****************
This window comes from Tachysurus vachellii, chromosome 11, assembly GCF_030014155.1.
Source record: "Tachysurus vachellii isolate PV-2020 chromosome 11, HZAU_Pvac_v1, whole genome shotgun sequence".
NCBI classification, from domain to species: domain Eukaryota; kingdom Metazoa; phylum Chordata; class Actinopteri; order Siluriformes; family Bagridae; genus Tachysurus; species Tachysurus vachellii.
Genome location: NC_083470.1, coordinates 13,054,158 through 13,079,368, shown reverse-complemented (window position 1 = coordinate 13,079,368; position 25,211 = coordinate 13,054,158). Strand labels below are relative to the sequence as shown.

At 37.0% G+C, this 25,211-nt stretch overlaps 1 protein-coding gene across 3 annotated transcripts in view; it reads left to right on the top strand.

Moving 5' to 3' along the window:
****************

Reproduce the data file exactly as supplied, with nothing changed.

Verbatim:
This window comes from Tachysurus vachellii, chromosome 11, assembly GCF_030014155.1.
Source record: "Tachysurus vachellii isolate PV-2020 chromosome 11, HZAU_Pvac_v1, whole genome shotgun sequence".
NCBI classification, from domain to species: domain Eukaryota; kingdom Metazoa; phylum Chordata; class Actinopteri; order Siluriformes; family Bagridae; genus Tachysurus; species Tachysurus vachellii.
Genome location: NC_083470.1, coordinates 13,054,158 through 13,079,368, shown reverse-complemented (window position 1 = coordinate 13,079,368; position 25,211 = coordinate 13,054,158). Strand labels below are relative to the sequence as shown.

At 37.0% G+C, this 25,211-nt stretch overlaps 1 protein-coding gene across 3 annotated transcripts in view; it reads left to right on the top strand.

Moving 5' to 3' along the window: